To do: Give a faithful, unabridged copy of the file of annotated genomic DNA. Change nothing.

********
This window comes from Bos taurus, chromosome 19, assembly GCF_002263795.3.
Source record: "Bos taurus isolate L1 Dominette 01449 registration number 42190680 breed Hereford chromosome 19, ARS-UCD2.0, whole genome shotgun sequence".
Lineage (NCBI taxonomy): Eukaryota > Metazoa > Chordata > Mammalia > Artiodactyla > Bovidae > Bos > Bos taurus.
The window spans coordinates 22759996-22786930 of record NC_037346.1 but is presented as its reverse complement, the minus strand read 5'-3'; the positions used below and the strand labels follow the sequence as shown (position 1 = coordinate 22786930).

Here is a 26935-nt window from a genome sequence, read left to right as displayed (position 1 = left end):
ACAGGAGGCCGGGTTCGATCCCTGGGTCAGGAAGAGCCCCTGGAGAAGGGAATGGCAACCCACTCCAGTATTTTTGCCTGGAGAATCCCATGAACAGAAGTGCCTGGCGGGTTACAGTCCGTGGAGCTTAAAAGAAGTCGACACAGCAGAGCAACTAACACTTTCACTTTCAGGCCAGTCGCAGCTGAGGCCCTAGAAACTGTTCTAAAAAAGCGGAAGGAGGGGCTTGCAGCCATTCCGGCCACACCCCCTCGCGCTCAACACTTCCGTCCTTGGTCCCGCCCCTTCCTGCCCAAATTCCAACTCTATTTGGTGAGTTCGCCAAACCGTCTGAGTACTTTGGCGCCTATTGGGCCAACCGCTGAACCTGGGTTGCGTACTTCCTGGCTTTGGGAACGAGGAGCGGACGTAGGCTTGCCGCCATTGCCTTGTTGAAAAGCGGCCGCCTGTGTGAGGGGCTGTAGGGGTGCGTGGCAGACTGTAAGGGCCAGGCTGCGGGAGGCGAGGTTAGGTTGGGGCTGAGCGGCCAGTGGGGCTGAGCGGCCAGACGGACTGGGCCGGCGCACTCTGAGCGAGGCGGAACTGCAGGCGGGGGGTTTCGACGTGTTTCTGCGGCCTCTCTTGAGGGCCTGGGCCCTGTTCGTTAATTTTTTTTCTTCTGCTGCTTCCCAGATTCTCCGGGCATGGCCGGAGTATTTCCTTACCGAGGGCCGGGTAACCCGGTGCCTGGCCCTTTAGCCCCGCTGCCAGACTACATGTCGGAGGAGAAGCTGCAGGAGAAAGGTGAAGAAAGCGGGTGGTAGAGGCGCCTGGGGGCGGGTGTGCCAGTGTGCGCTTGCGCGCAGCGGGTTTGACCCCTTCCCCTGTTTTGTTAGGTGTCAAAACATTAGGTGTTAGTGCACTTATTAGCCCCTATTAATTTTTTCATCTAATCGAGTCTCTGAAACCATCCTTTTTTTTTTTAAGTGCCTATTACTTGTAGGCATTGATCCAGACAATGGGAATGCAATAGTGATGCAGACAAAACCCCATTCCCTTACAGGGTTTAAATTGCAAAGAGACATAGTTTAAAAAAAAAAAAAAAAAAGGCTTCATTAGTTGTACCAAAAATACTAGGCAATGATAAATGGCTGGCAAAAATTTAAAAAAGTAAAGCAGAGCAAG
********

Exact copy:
This window comes from Bos taurus, chromosome 19, assembly GCF_002263795.3.
Source record: "Bos taurus isolate L1 Dominette 01449 registration number 42190680 breed Hereford chromosome 19, ARS-UCD2.0, whole genome shotgun sequence".
Lineage (NCBI taxonomy): Eukaryota > Metazoa > Chordata > Mammalia > Artiodactyla > Bovidae > Bos > Bos taurus.
The window spans coordinates 22759996-22786930 of record NC_037346.1 but is presented as its reverse complement, the minus strand read 5'-3'; the positions used below and the strand labels follow the sequence as shown (position 1 = coordinate 22786930).

Here is a 26935-nt window from a genome sequence, read left to right as displayed (position 1 = left end):
ACAGGAGGCCGGGTTCGATCCCTGGGTCAGGAAGAGCCCCTGGAGAAGGGAATGGCAACCCACTCCAGTATTTTTGCCTGGAGAATCCCATGAACAGAAGTGCCTGGCGGGTTACAGTCCGTGGAGCTTAAAAGAAGTCGACACAGCAGAGCAACTAACACTTTCACTTTCAGGCCAGTCGCAGCTGAGGCCCTAGAAACTGTTCTAAAAAAGCGGAAGGAGGGGCTTGCAGCCATTCCGGCCACACCCCCTCGCGCTCAACACTTCCGTCCTTGGTCCCGCCCCTTCCTGCCCAAATTCCAACTCTATTTGGTGAGTTCGCCAAACCGTCTGAGTACTTTGGCGCCTATTGGGCCAACCGCTGAACCTGGGTTGCGTACTTCCTGGCTTTGGGAACGAGGAGCGGACGTAGGCTTGCCGCCATTGCCTTGTTGAAAAGCGGCCGCCTGTGTGAGGGGCTGTAGGGGTGCGTGGCAGACTGTAAGGGCCAGGCTGCGGGAGGCGAGGTTAGGTTGGGGCTGAGCGGCCAGTGGGGCTGAGCGGCCAGACGGACTGGGCCGGCGCACTCTGAGCGAGGCGGAACTGCAGGCGGGGGGTTTCGACGTGTTTCTGCGGCCTCTCTTGAGGGCCTGGGCCCTGTTCGTTAATTTTTTTTCTTCTGCTGCTTCCCAGATTCTCCGGGCATGGCCGGAGTATTTCCTTACCGAGGGCCGGGTAACCCGGTGCCTGGCCCTTTAGCCCCGCTGCCAGACTACATGTCGGAGGAGAAGCTGCAGGAGAAAGGTGAAGAAAGCGGGTGGTAGAGGCGCCTGGGGGCGGGTGTGCCAGTGTGCGCTTGCGCGCAGCGGGTTTGACCCCTTCCCCTGTTTTGTTAGGTGTCAAAACATTAGGTGTTAGTGCACTTATTAGCCCCTATTAATTTTTTCATCTAATCGAGTCTCTGAAACCATCCTTTTTTTTTTTAAGTGCCTATTACTTGTAGGCATTGATCCAGACAATGGGAATGCAATAGTGATGCAGACAAAACCCCATTCCCTTACAGGGTTTAAATTGCAAAGAGACATAGTTTAAAAAAAAAAAAAAAAAAGGCTTCATTAGTTGTACCAAAAATACTAGGCAATGATAAATGGCTGGCAAAAATTTAAAAAAGTAAAGCAGAGCAAG